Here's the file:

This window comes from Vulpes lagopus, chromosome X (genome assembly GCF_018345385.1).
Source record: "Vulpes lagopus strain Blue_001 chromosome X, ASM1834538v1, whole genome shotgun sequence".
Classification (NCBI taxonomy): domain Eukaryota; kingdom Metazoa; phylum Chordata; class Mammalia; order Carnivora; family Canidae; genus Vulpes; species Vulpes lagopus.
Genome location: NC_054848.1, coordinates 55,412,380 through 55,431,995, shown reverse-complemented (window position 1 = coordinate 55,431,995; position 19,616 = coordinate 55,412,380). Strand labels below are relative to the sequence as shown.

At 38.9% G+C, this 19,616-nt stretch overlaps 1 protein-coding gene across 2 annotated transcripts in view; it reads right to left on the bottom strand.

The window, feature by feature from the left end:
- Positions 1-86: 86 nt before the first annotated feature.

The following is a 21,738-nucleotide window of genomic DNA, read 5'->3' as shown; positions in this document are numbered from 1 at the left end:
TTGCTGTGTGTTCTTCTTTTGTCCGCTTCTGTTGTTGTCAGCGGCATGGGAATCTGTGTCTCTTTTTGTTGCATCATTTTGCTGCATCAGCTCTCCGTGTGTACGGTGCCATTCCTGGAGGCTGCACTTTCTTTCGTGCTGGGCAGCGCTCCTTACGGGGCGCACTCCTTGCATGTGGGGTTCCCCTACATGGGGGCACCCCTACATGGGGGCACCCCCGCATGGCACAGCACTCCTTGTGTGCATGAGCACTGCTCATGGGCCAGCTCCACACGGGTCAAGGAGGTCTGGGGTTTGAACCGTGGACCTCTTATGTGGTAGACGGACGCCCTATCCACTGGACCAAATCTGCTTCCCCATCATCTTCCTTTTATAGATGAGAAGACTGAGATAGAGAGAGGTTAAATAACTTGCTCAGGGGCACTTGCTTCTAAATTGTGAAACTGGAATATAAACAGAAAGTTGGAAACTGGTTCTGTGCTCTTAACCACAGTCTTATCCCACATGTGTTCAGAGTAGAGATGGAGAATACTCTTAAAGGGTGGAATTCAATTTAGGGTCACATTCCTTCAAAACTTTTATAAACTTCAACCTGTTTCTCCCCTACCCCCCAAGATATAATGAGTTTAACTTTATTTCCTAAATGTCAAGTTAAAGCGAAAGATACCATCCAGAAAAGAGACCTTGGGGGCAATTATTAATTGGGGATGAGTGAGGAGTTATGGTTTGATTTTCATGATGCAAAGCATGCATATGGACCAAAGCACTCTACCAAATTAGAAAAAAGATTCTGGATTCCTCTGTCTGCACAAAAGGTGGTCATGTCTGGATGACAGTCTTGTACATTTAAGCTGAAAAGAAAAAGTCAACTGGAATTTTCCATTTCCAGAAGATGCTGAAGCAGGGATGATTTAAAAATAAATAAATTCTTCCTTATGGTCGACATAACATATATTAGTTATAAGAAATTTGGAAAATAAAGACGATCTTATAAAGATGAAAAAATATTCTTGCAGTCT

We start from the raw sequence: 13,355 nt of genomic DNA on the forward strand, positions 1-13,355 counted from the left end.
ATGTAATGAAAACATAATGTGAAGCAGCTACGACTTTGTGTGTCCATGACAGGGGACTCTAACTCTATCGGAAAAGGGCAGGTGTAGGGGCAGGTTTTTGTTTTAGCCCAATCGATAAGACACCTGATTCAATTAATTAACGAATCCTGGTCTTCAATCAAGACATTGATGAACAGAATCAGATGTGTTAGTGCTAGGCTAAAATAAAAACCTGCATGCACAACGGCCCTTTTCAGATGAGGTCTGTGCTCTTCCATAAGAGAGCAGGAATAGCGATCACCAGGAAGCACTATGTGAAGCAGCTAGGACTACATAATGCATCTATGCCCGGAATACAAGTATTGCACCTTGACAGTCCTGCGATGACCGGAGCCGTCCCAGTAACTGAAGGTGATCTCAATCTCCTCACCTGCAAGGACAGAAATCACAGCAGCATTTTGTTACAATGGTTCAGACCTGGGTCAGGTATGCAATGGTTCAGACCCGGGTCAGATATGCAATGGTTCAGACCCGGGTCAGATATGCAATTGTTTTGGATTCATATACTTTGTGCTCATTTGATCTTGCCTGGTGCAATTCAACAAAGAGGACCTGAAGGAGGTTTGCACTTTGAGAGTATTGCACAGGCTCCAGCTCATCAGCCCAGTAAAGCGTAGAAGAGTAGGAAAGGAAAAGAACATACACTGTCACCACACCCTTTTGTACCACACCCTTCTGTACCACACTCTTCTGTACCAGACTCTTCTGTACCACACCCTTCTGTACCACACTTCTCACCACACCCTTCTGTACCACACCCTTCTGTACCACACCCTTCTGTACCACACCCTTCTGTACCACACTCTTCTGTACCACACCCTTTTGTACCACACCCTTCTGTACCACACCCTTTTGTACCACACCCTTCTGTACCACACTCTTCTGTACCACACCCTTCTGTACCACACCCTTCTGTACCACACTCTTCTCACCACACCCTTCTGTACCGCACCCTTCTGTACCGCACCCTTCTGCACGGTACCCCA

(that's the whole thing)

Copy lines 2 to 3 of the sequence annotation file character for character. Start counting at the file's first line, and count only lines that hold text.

Source record: "Vulpes lagopus strain Blue_001 chromosome X, ASM1834538v1, whole genome shotgun sequence".
Classification (NCBI taxonomy): domain Eukaryota; kingdom Metazoa; phylum Chordata; class Mammalia; order Carnivora; family Canidae; genus Vulpes; species Vulpes lagopus.